Existing home sales post monthly increase for first time in six months

Sales of existing homes in the United States were up from the previous month for the first time in half a year in October, according to the National Association of Realtors. The sales pace continued to fall on an annual basis.

In its latest report on existing home sales, the National Association of Realtors said sales of existing homes—including single-family homes, condominiums, townhomes, and co-ops—were on a seasonally adjusted annual rate of 5.22 million sales. This marked a reversal of six consecutive months of month-over-month declines, with sales up 1.4 percent from September. However, year-over-year declines continued for the eighth straight month, with the figure down 5.1 percent from October 2017.

Lawrence Yun, chief economist at the National Association of Realtors, said a stabilizing inventory of home listings has helped bring more buyers into the market. Following three straight years of annual decreases in inventory, the number of homes available for sale has been increasing in recent months. A total of 1.85 million homes were listed for sale at the end of October, down 1.88 million in September but up from 1.8 million in October 2017.

The median home for sale during the month had a price of $255,400, a year-over-year increase of 3.8 percent. October was the 80th straight month of annual home price gains.

"As more inventory enters the market and we head into the winter season, home price growth has begun to slow more meaningfully," said Yun. "This allows for much more manageable, less frenzied buying conditions."

Condominium and co-op sales represented the bulk of the existing sales increase. These units sold at a seasonally adjusted annual rate of 600,000 in October, a 5.3 percent increase from September but a year-over-year drop of 3.2 percent. The median price for a condominium or co-op was $236,200, inching down 0.2 percent from October 2017.

Single-family homes had an annual sales rate of 4.62 million, up 0.87 percent from the previous month but down 5.3 percent from the previous year. The median price for a single-family home was $257,900, up 4.3 percent from the previous year.

While buyers saw some relief due to the improved inventory, they continued to face challenges in other areas. Competition in October remained strong, with the typical property finding a buyer after 33 days. This was down from 34 days in October 2017, but up from 32 days in September. Forty-six percent of the month's sales had been listed for less than a month before they were sold.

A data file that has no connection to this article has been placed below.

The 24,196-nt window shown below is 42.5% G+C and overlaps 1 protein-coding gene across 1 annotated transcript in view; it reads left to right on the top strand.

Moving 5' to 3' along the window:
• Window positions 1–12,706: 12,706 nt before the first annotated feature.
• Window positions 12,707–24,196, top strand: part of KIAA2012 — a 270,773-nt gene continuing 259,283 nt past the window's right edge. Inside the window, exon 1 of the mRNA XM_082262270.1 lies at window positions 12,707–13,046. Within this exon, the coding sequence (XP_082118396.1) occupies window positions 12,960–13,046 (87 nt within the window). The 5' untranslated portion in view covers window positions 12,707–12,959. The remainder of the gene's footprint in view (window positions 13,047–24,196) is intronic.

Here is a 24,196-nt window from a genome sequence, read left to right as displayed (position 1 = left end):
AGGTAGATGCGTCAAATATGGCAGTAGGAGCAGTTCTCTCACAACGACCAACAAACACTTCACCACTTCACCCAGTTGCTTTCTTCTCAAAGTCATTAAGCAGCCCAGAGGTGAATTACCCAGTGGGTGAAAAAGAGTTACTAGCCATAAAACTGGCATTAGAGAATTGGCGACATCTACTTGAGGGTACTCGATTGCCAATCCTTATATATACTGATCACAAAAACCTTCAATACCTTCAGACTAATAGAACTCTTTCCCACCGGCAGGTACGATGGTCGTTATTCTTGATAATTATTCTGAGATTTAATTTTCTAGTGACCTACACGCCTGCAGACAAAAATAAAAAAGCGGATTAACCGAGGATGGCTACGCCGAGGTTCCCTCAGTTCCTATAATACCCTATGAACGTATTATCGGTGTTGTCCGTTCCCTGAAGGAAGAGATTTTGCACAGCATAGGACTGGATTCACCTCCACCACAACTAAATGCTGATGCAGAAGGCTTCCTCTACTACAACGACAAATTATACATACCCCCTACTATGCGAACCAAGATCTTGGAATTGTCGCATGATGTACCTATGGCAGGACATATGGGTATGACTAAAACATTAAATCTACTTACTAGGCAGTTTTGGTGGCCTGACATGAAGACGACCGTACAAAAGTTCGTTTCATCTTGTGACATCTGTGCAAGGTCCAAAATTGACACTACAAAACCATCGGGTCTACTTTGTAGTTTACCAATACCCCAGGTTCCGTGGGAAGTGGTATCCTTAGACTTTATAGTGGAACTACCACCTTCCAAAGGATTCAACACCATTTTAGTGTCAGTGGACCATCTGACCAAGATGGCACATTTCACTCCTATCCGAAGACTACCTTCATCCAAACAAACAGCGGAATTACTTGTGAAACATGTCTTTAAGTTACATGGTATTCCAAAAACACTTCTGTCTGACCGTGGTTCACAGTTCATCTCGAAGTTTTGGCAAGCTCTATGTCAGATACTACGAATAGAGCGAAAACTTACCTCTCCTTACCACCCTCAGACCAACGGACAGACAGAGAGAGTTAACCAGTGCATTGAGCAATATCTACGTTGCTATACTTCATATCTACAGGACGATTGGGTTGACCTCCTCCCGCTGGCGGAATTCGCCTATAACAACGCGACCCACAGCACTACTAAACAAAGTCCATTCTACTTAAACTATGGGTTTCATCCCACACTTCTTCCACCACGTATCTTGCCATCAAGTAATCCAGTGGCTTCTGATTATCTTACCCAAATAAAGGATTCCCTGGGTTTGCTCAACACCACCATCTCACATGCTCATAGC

In addition to continuing gains in home prices, buyers also faced affordability pressures from higher mortgage rates. According to Freddie Mac, the average commitment rate for a 30-year fixed rate mortgage in October was 4.83 percent, up from 4.63 percent in September and the 2017 average of 3.99 percent.

"Rising interest rates and increasing home prices continue to suppress the rate of first-time homebuyers," said Yun. "Home sales could further decline before stabilizing. The Federal Reserve should, therefore, reevaluate its monetary policy of tightening credit, especially in light of softening inflationary pressures, to help ease the financial burden on potential first-time buyers and assure a slump in the market causes no lasting damage to the economy."

Thirty-one percent of October's sales went to buyers purchasing their first home. The share of first-time buyers was down from 32 percent in both the previous month and previous year, as well as 33 percent in the National Association of Realtors' Profile of Home Buyers and Sellers report released in October.

Individual investors bought 15 percent of the existing homes sold in October, up from 13 percent in both September and October 2017. These buyers often purchase a property without financing, and all-cash sales represented 23 percent of October's sales – up from 21 percent in the previous month and 20 percent in the previous year.

Distressed sales remained at a record low of 3 percent for the second straight month, down from 4 percent in October 2017. Two percent of October's sales were foreclosures, while just 1 percent were short sales.

While existing sales were down on an annual basis in each of the four geographical regions identified by the National Association of Realtors, they were up from the previous month in three regions. The Midwest was the only region with a month-over-month decline, with its seasonally adjusted annual rate falling 0.8 percent from September and 3.1 percent from October 2017 to 1.27 million. The median home price in the region rose 2.4 percent from the previous year to $197,000.

The annual rate in the West, 1.11 million, had the strongest month-over-month gain at 2.8 percent. However, it also had the steepest annual decline at 11.2 percent. The median price in this region was $382,900, a year-over-year increase of 1.9 percent.

In the Northeast, the annual sales rate increased 1.5 percent from the previous month but fell 6.8 percent from the previous year to stand at 690,000. The median price in the region increased 3 percent to $280,900.

The South had an annual rate of 2.15 million sales, up 1.9 percent from September and down 2.3 percent from October 2017. The region had the strongest year-over-year price growth, with the median home price rising 3.8 percent to $221,600.

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